What a Fish Knows

What a Fish Knows is what it sounds like – a book about what fish are thinking. From the publisher:

Do fishes think? Do they really have three-second memories? And can they recognize the humans who peer back at them from above the surface of the water? In What a Fish Knows, the myth-busting ethologist Jonathan Balcombe addresses these questions and more, taking us under the sea, through streams and estuaries, and to the other side of the aquarium glass to reveal the surprising capabilities of fishes. Although there are more than thirty thousand species of fish—more than all mammals, birds, reptiles, and amphibians combined—we rarely consider how individual fishes think, feel, and behave. Balcombe upends our assumptions about fishes, portraying them not as unfeeling, dead-eyed feeding machines but as sentient, aware, social, and even Machiavellian—in other words, much like us.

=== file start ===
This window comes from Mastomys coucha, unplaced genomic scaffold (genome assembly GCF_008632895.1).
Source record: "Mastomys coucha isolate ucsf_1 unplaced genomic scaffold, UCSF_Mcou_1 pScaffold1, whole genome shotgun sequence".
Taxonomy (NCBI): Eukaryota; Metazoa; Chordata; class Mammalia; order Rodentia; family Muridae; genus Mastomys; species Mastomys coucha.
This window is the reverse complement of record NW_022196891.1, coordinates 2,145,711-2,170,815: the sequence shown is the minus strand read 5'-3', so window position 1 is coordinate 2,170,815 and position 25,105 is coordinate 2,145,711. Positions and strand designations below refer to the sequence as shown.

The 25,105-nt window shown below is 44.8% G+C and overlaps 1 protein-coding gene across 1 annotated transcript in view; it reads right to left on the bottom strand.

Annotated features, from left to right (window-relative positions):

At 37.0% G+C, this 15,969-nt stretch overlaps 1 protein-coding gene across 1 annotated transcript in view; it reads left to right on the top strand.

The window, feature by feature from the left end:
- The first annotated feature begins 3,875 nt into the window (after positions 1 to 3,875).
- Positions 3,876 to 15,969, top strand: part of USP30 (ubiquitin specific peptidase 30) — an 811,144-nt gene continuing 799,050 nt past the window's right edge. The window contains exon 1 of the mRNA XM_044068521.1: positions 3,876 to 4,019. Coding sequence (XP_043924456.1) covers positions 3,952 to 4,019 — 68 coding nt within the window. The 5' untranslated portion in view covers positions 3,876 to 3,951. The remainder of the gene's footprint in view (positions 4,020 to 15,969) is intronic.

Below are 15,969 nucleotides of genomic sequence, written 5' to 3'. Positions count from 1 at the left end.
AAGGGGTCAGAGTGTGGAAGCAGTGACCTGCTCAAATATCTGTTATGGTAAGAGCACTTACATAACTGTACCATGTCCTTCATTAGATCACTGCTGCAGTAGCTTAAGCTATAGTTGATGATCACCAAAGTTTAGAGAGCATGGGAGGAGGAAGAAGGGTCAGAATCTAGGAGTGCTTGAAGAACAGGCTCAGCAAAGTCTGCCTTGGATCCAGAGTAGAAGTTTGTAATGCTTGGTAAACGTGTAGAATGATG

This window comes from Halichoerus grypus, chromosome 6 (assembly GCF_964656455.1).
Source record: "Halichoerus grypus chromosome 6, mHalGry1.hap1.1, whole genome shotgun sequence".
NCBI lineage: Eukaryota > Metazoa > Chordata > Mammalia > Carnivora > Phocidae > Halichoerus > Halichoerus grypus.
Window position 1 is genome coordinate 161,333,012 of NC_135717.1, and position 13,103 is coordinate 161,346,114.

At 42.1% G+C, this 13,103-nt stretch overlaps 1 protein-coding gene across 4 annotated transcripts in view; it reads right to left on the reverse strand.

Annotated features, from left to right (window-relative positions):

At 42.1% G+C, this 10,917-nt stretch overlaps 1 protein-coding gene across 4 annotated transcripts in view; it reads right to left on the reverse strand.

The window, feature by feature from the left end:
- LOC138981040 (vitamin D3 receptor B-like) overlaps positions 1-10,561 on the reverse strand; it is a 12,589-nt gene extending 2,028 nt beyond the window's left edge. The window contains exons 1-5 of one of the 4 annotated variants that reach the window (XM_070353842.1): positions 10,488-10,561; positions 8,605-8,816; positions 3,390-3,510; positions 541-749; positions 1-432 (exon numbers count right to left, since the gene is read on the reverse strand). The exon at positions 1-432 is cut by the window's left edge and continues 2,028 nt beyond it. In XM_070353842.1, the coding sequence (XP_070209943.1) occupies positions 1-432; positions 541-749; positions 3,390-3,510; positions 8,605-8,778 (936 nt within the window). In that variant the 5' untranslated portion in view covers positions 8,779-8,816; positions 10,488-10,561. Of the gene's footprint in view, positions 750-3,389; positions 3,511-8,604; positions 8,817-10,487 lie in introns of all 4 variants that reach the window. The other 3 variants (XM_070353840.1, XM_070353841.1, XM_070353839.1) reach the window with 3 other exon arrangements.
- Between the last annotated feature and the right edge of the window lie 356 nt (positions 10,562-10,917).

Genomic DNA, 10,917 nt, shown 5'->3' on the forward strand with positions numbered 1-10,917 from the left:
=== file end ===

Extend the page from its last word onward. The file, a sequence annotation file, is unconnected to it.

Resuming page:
What a Fish Knows draws on the latest science to present a fresh look at these remarkable creatures in all their breathtaking diversity and beauty. Fishes conduct elaborate courtship rituals and develop lifelong bonds with shoalmates. They also plan, hunt cooperatively, use tools, curry favor, deceive one another, and punish wrongdoers. We may imagine that fishes lead simple, fleeting lives—a mode of existence that boils down to a place on the food chain, rote spawning, and lots of aimless swimming. But, as Balcombe demonstrates, the truth is far richer and more complex, worthy of the grandest social novel.

Highlighting breakthrough discoveries from fish enthusiasts and scientists around the world and pondering his own encounters with fishes, Balcombe examines the fascinating means by which fishes gain knowledge of the places they inhabit, from shallow tide pools to the deepest reaches of the ocean.

Teeming with insights and exciting discoveries, What a Fish Knows offers a thoughtful appraisal of our relationships with fishes and inspires us to take a more enlightened view of the planet’s increasingly imperiled marine life. What a Fish Knows will forever change how we see our aquatic cousins—the pet goldfish included.